Written by Films

How I Ended This Summer

I’ll be honest and admit that I’m not too up on Russian cinema. Although to be fair, there’s not a great deal that makes it to the UK. What we do get tend to be the more commercial films like Nightwatch and Daywatch alongside the odd fantasy title like Wolfhound. Then there’s the odd breakthrough arthouse pieces, and, er, that’s about it.
How I Ended This Summer is nothing like any of those. Any film set somewhere near the Arctic circle at a remote weather station is always going to get my attention. So this film ticks all the boxes.
Sergei and Pavel are the lone pair of workers who have to monitor the various weather related measurements in quite simply as a remote a weather station as you can find. They are so cut off from the outside world that their only communication is a shortwave radio. At regular intervals they have to broadcast the latest data to a faceless voice thousands of kilometres away. For the rest of the time they are completely self-sufficient.
The film opens and we observe them carrying out their work. The older Sergei (Sergei Puskepalis) is in charge and he’s trying to shape up the younger Pavel (Grigory Dobrygin) who spends his spare time mucking around, eating his stash of sweets and playing first person shoot-em-ups.
They are in a wilderness as wild and barren as any committed to film. We get long shots of the beautiful, and yet desolate vistas. At times, the gorgeous cinematography shows us these panoramas over long timelapse periods. And as the title suggests, events take place in the summer. So while it’s not exactly warm, it does mean that the sun never truly sets and it’s always daylight.
Then one day Pavel is on the radio and gets a piece of bad news that he needs to pass on to the absent Sergei. How should he go about this? From this one small germ, things begin to break down and we get into the heart of the film.
It’s perhaps unsurprising to learn that director Aleksei Popogrebsky is a psychologist by training, since it’s the human condition that this film is really a study of. The interplay of the two main characters is key to the piece, as is how they react to what’s going on.
Time is almost unimportant in this kind of self-sufficient environment. And it’s clear that it takes a certain kind of person to man one of these bases. In a post screening Q&A, Popogrebsky told us how Arctic tales of derring-do from times gone by inspired him. In one instance a ship that was already on a year long expedition got stuck in the ice, and the captain calmly told his crew that it meant they’d be there for another year. He compared this to a Twitter generation where we have few seconds and even fewer characters to make considered judgements (Popgebsky’s not a fan of Twitter or Facebook, although he is making his next film in 3D. We shall have to see…)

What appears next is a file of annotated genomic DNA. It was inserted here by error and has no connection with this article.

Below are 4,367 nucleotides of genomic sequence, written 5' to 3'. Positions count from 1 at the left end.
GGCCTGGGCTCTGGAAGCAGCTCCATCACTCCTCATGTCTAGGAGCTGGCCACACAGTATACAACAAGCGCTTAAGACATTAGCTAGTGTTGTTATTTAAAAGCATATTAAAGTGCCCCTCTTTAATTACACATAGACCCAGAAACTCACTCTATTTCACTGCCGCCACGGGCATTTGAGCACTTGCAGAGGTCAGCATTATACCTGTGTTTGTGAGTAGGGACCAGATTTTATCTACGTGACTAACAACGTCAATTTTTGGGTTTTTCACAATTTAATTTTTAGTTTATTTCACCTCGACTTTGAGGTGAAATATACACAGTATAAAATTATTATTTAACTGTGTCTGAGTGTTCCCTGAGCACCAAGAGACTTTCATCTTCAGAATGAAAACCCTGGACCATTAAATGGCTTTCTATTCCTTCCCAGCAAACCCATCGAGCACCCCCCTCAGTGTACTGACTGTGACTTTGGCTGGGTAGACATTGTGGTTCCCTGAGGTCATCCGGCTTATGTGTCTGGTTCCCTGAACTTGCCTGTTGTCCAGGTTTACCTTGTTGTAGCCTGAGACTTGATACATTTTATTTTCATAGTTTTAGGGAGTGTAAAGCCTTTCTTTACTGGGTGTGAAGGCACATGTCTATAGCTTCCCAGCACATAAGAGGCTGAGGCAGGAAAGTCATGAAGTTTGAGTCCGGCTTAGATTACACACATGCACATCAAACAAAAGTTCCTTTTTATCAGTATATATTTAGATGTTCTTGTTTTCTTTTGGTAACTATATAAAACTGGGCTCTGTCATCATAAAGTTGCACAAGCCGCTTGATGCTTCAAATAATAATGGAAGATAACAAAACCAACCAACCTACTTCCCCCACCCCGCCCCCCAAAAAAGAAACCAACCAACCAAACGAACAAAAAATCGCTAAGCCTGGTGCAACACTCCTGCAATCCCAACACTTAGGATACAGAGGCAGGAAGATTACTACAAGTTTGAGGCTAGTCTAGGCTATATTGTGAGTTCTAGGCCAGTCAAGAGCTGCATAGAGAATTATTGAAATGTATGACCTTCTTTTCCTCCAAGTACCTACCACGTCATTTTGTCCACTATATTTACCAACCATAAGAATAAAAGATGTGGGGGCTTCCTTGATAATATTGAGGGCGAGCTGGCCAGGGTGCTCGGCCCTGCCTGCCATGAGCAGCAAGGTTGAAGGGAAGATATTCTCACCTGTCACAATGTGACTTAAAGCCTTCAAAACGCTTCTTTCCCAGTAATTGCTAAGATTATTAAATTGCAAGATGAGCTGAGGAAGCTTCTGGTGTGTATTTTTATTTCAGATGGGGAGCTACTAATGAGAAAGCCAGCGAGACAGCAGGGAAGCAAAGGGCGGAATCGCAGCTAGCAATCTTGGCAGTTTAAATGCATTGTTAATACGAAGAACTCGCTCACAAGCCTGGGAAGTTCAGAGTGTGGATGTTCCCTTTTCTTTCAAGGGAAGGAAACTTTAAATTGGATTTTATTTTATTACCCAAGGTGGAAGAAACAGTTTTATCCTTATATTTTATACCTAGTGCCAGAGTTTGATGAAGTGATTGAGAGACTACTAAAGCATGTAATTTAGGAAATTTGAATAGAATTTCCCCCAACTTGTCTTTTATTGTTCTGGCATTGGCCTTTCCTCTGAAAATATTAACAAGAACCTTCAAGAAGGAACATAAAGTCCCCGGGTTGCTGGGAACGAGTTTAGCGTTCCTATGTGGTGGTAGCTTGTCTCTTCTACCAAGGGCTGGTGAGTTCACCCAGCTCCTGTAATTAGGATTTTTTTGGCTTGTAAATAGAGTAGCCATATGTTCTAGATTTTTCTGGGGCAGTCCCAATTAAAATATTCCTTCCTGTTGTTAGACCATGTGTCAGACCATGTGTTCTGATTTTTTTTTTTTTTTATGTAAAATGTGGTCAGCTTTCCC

The cinematography of this film is simply stunning. The remote location, where the crew of twenty made the film over three months meant that film was out of the question. Transport was so irregular that they’d never be able to see what they’d shot. So they used the RED camera, and it’s terrific. You wouldn’t actually know it was shot digitally it was that good. That said, we saw a print that was very much film, and disappointingly scratched. It didn’t diminish the experience however.
There’s one shot that totally stands out for me, and it’s a shot that simply could not have been planned. At one point in the film, Pavel is out walking in search of Sergei and he has a flare in his hand to try to attract a helicopter that has been sent for them. But thick cloud cover means that he’s not seen and the helicopter leaves. In a single shot we see Pavel drop the dying flare on the permafrost, and walk away. As he does so, the cloud cover lifts, falls again, and lifts some more. All the time, it’s changing from just about no visibility to kilometres of visibility. The shot lasts at least a minute and possibly longer. It reminds me in many respects of that famous shot of the desert horizon in Lawrence of Arabia.
And it’s not just the visuals that make this film. The sound is simply exceptional. At times we know something is coming because we can hear it, slowly, but inevitably. It’s beautifully put together by someone who really cares about their craft. It makes you realise how dreadful and overbearing so much sound is these days.
Overall, this is an exceptional film, and I’m delighted to have seen it. It’s out in about three weeks, and although I can’t imagine the distribution will be too wide, it’d be a shame not to see it on the big screen. Now I’ve got a list of other Russian films that I need to find on DVD.